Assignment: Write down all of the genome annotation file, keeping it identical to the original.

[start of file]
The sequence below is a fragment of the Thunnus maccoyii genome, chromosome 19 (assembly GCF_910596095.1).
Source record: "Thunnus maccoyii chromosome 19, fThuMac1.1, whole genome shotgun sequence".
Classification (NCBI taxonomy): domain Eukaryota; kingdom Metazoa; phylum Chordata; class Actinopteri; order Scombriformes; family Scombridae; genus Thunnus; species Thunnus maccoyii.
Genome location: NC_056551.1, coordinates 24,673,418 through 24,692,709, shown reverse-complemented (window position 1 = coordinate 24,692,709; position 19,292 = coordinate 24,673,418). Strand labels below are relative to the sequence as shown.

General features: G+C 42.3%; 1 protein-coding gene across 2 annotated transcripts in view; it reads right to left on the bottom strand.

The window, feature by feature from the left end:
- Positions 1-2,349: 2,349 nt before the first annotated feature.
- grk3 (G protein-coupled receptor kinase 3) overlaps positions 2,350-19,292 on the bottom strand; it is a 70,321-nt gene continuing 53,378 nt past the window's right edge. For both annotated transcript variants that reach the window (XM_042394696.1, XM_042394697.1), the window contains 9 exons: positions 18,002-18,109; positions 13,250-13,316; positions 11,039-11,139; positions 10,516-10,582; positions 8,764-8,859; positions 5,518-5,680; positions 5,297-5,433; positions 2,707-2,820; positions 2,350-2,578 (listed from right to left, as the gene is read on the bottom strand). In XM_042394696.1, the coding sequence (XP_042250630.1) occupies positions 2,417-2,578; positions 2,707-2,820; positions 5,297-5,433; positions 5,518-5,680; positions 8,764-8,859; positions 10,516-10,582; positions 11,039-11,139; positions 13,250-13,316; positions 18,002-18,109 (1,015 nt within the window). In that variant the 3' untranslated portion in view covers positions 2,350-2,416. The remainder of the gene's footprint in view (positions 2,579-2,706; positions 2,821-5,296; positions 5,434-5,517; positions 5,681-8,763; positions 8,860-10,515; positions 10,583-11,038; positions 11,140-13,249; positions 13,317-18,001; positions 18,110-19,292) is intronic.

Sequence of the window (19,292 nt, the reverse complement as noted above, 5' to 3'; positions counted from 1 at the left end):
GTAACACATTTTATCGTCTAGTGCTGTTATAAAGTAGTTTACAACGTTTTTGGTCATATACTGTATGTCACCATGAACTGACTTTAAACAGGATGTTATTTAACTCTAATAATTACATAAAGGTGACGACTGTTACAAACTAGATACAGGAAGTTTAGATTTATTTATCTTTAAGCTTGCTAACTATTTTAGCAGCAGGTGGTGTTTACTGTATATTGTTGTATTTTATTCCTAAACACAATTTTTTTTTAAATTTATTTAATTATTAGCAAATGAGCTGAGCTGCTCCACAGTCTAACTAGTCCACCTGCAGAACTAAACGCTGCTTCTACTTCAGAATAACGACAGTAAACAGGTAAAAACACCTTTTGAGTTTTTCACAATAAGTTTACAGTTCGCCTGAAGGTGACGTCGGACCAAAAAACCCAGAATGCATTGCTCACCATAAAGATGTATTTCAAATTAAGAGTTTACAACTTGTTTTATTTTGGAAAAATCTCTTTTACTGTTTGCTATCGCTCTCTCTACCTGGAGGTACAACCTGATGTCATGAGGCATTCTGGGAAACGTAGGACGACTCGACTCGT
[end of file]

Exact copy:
The sequence below is a fragment of the Thunnus maccoyii genome, chromosome 19 (assembly GCF_910596095.1).
Source record: "Thunnus maccoyii chromosome 19, fThuMac1.1, whole genome shotgun sequence".
Classification (NCBI taxonomy): domain Eukaryota; kingdom Metazoa; phylum Chordata; class Actinopteri; order Scombriformes; family Scombridae; genus Thunnus; species Thunnus maccoyii.
Genome location: NC_056551.1, coordinates 24,673,418 through 24,692,709, shown reverse-complemented (window position 1 = coordinate 24,692,709; position 19,292 = coordinate 24,673,418). Strand labels below are relative to the sequence as shown.

General features: G+C 42.3%; 1 protein-coding gene across 2 annotated transcripts in view; it reads right to left on the bottom strand.

The window, feature by feature from the left end:
- Positions 1-2,349: 2,349 nt before the first annotated feature.
- grk3 (G protein-coupled receptor kinase 3) overlaps positions 2,350-19,292 on the bottom strand; it is a 70,321-nt gene continuing 53,378 nt past the window's right edge. For both annotated transcript variants that reach the window (XM_042394696.1, XM_042394697.1), the window contains 9 exons: positions 18,002-18,109; positions 13,250-13,316; positions 11,039-11,139; positions 10,516-10,582; positions 8,764-8,859; positions 5,518-5,680; positions 5,297-5,433; positions 2,707-2,820; positions 2,350-2,578 (listed from right to left, as the gene is read on the bottom strand). In XM_042394696.1, the coding sequence (XP_042250630.1) occupies positions 2,417-2,578; positions 2,707-2,820; positions 5,297-5,433; positions 5,518-5,680; positions 8,764-8,859; positions 10,516-10,582; positions 11,039-11,139; positions 13,250-13,316; positions 18,002-18,109 (1,015 nt within the window). In that variant the 3' untranslated portion in view covers positions 2,350-2,416. The remainder of the gene's footprint in view (positions 2,579-2,706; positions 2,821-5,296; positions 5,434-5,517; positions 5,681-8,763; positions 8,860-10,515; positions 10,583-11,038; positions 11,140-13,249; positions 13,317-18,001; positions 18,110-19,292) is intronic.

Sequence of the window (19,292 nt, the reverse complement as noted above, 5' to 3'; positions counted from 1 at the left end):
GTAACACATTTTATCGTCTAGTGCTGTTATAAAGTAGTTTACAACGTTTTTGGTCATATACTGTATGTCACCATGAACTGACTTTAAACAGGATGTTATTTAACTCTAATAATTACATAAAGGTGACGACTGTTACAAACTAGATACAGGAAGTTTAGATTTATTTATCTTTAAGCTTGCTAACTATTTTAGCAGCAGGTGGTGTTTACTGTATATTGTTGTATTTTATTCCTAAACACAATTTTTTTTTAAATTTATTTAATTATTAGCAAATGAGCTGAGCTGCTCCACAGTCTAACTAGTCCACCTGCAGAACTAAACGCTGCTTCTACTTCAGAATAACGACAGTAAACAGGTAAAAACACCTTTTGAGTTTTTCACAATAAGTTTACAGTTCGCCTGAAGGTGACGTCGGACCAAAAAACCCAGAATGCATTGCTCACCATAAAGATGTATTTCAAATTAAGAGTTTACAACTTGTTTTATTTTGGAAAAATCTCTTTTACTGTTTGCTATCGCTCTCTCTACCTGGAGGTACAACCTGATGTCATGAGGCATTCTGGGAAACGTAGGACGACTCGACTCGT